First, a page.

The earthquake and tsunami that struck Japan on March 11 was a terrible tragedy that killed thousands and resulted in hundreds of billions in property damage. The natural disaster also had an impact on the position of Japan in the global economy, affecting the value of the Japanese yen versus other major currencies, as well as affecting GDP growth in Japan and other countries in the region. (For related reading, also take a look at The US Dollar And The Yen: An Interesting Partnership.)

TUTORIAL: Economic Indicators To Know

Cost Estimate
The final cost of the natural disaster will not be known for years, but the Japanese government recently estimated the damage in a range between US$200 billion to US$300 billion. This makes the earthquake and Tsunami the costliest natural disaster in history.

Currency Impact
The initial reaction in the currency markets was a strengthening in the value of the yen versus the U.S. dollar, something that might seem counterintuitive to many investors due to the large amount of expenditures required to repair the physical damage to Japan. The yen continued to rise in value and eventually reached a post World War II high of approximately 76 yen to the dollar.

One reason the yen might have strengthened in value compared to other currencies is that the market felt that the Japanese government and corporations might have to liquidate part of their large non-yen denominated investment portfolio to fund relief and reconstruction efforts in Japan.

The Japanese government is the second largest foreign owner of U.S Treasuries after China, with $886 billion in holdings as of March 15. The market may have anticipated a partial liquidation of these and other investments and subsequent repatriation back into the yen.

Bargain Hunting
Another explanation for the strength in the yen might be a surge in buying of Japanese equities as bargain hunters looked for value in the Japanese stock market. The Nikkei 225 Index fell immediately after the earthquake struck, declining from the 10,400 level to a low near 8,200 a week later. This decline might have been seen as a buying opportunity by many institutional investors who then needed to buy yen to purchase Japanese stocks.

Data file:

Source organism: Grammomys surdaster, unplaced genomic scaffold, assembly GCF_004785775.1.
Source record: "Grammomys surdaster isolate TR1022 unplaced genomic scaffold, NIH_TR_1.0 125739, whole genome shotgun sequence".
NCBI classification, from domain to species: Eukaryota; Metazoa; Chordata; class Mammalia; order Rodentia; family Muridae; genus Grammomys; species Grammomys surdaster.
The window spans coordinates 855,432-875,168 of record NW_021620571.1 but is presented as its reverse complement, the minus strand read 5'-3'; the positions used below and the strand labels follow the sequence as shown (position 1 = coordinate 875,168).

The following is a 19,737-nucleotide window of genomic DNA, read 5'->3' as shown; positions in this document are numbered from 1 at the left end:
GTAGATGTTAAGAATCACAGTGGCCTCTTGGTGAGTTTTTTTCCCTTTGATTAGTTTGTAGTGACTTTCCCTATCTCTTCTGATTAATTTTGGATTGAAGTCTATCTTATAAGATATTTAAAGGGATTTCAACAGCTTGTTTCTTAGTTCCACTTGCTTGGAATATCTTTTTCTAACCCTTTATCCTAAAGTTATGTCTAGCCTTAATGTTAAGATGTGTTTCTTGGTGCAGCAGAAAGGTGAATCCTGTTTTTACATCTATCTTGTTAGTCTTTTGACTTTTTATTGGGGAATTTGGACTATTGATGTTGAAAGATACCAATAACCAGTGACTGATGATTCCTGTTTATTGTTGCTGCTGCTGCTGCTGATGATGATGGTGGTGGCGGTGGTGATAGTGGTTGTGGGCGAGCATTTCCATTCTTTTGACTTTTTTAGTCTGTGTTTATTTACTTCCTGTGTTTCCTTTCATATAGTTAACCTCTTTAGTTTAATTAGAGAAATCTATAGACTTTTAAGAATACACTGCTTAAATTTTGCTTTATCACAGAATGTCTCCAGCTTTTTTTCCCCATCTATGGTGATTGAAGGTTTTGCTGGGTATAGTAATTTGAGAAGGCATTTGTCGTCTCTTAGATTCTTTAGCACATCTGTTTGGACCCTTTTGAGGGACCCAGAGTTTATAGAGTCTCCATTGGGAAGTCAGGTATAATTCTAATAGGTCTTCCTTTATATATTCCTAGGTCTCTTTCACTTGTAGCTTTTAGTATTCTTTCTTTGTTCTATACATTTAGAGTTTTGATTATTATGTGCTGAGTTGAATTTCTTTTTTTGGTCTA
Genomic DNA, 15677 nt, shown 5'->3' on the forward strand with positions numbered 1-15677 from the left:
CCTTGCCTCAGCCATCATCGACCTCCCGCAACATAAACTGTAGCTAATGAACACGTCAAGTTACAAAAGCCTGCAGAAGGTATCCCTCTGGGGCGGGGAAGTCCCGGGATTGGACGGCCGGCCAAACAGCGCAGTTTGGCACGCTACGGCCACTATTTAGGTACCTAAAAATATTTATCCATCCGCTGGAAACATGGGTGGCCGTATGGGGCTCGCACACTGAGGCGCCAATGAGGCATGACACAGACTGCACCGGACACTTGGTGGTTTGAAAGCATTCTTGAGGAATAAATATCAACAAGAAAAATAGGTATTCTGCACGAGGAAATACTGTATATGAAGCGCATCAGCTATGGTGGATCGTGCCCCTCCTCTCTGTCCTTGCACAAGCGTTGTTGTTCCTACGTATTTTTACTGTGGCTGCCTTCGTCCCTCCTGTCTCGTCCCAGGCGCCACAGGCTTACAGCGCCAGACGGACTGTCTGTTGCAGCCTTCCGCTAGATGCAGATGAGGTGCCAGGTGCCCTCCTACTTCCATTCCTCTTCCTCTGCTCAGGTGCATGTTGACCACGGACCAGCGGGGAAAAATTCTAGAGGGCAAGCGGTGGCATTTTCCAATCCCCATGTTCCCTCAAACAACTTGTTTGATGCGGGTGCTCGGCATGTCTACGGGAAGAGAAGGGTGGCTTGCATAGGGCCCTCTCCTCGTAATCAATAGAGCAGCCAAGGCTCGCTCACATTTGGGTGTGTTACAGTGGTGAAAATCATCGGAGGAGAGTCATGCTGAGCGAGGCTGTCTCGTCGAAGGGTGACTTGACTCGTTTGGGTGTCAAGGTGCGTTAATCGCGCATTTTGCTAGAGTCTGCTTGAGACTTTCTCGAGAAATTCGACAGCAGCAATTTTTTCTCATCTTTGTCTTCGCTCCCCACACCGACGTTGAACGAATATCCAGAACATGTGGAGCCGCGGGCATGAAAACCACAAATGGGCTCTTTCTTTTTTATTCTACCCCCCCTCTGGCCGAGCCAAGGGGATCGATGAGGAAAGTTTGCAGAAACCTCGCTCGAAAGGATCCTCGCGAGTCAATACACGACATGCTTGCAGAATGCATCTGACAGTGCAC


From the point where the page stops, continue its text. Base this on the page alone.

Warren Buffett, the famous value investor and CEO of Berkshire Hathaway (NYSE:BRK), said that the natural disaster would not impact Japan's economy and noted that events like these have historically provided opportunities to purchase stocks.

Export Economy
The strong yen eventually started to concern the Japanese government as that economy is based on exports and is impacted by currency rate fluctuations, with exporters hurt when the yen rises in value against other currencies. Toyota (NYSE:TM) estimates that every one yen move in the Japanese currency versus the U.S. dollar will cost the company $380 million a year.

This concern led to a joint intervention into the currency markets by Japan and several other members of the Group of Seven, an informal association of some of the largest industrialized countries in the world. This coordinated effort to sell yen brought the exchange rate back to the 82 level.

TUTORIAL: Introduction To The Forex Market

GDP Impact
The cost estimate by the Japanese government covers only reconstruction and does not include any effect on the economy from the natural disasters. Economists have mixed opinions on the impact of these events on GDP growth.